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Spondylitis is a type of condition that mostly affects people in old age. However, it is now getting more common in the earlier age bracket as well. Spondylitis is a condition in which the bone and ligaments of the spine start to wear out. Also, the discs around the spinal cord may get weaker.

The main aim of treatment will be first to reduce the inflammation, stiffness, and pain you are suffering from. It is essential to get the necessary treatment at the right time to prevent any permanent damage or deformity.

What are the three main types of Spondylitis?

Following are the three main types of spondylitis:

  • Cervical spondylitis – Cervical spondylitis affects the cervical spine, causing the pain to spread towards the back of the neck
  • Lumbar spondylitis – Lumbar spondylitis causes the pain in the lumbar region of the body.
  • Ankylosing spondylitis – Ankylosing spondylitis is primarily a disease that affects the sacroiliac joints, causing stiffness in the lower back, hips, knees, and chest area of the body.

All types of spondylitis cause pain and inflammation. But, the most typical symptom is lower back pain. Different signs and symptoms may depend and defer on the kind of spondylitis you have.

General symptoms of spondylitis include:

  • Fatigue
  • Muscle pain
  • Eye inflammation
  • Joint pain
  • Back pain
  • Swelling in the arms and legs

How is spondylitis diagnosed?

Consult your doctor if you feel you have symptoms of spondylitis. Your doctor will conduct a physical exam and review your medical history to see whether you have spondylitis. The doctor may also suggest you do some tests and scans for a better and assured diagnosis.

  • A blood test to check for pain and signs of infection
  • Hip and pelvis X-Ray
  • Back, hip, and pelvis area – MRI Scan.
  • Genetic testing

Try to maintain a symptom record, and note when you have symptom flare-ups. This record may also help your doctor diagnose your spondylitis.

Check out the following methods that your doctor will suggest as a means of therapy.

3 Ways To Treat Spondylitis

1. Medication

  • Your doctor will start you with non-steroidal anti-inflammatory drugs, also known as NSAIDs. These are simply a type of pain killers that will bring down the inflammation, and as a result, also reduce the stiffness and pain.
  • In case the NSAIDs do not give the required results, your doctor will then suggest you go for biologic medication. These medicines will target the protein cell that causes the inflammation and, as a result, will help to reduce the stiffness and pain. Your doctor will either inject the medicine under the skin or administer it in the form of IV, or intravenous medication.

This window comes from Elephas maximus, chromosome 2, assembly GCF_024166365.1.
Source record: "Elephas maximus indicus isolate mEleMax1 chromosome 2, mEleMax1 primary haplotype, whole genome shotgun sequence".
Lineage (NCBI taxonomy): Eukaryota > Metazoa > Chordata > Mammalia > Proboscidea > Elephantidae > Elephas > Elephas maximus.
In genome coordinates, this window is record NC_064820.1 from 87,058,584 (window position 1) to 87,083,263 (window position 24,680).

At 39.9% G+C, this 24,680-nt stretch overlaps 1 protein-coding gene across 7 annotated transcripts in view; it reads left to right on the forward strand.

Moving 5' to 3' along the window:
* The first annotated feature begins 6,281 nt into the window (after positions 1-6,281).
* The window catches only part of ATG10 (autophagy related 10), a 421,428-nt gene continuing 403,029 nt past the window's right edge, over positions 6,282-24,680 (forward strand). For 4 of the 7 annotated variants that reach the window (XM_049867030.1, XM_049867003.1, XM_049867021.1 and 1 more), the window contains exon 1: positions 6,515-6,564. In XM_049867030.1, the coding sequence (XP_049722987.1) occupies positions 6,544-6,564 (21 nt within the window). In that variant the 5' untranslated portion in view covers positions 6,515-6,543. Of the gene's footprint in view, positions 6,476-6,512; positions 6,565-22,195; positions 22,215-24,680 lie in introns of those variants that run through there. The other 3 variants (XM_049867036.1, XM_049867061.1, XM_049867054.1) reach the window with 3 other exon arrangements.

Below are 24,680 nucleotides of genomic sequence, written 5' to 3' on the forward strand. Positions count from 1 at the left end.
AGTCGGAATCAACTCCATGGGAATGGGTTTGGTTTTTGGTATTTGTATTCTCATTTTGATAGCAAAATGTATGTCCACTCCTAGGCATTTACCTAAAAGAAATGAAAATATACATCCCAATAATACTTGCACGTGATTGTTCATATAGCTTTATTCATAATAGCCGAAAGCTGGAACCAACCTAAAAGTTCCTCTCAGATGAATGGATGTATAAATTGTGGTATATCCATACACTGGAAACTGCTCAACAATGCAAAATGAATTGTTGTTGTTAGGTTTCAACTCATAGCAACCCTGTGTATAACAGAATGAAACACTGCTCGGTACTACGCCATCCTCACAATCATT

2. Physiotherapy

  • Physiotherapy can significantly help in reducing your pain and stiffness and also prevent the condition from flaring up in the future. Not just that, the right type of exercise will also help you to build your muscle and joint strength as well as improve your overall flexibility. With exercises, the physiotherapist can suggest a mix of massage therapies. Sometimes even hydrotherapy, a type of exercise that is performed in warm water.
  • Your physiotherapist will first understand your condition and then create an exercise plan that will be custom tailored for your needs. Some of the most basic exercises will be stretching exercises, which your therapist will suggest in the beginning. These will help to improve the flexibility in your joints and also improve your posture. Exercises that target your back and abdomen will also help to improve the position.

3. Surgery

  • Ankylosing spondylitis has a higher chance of getting better without any surgery.
  • However, if you have intense pain in the joints or if there is any indication of any damage in the joints, your doctor will suggest you go for surgery to avoid any permanent damage or deformity.

Follow Up To Treatment

Depending on the type of treatment, your doctor will suggest follow-up options to check how your treatment is progressing. In most cases, your doctor will perform a basic check, but in some cases, if the procedure is not going as required, you may have to go for X-Ray, MRI, or CT scan.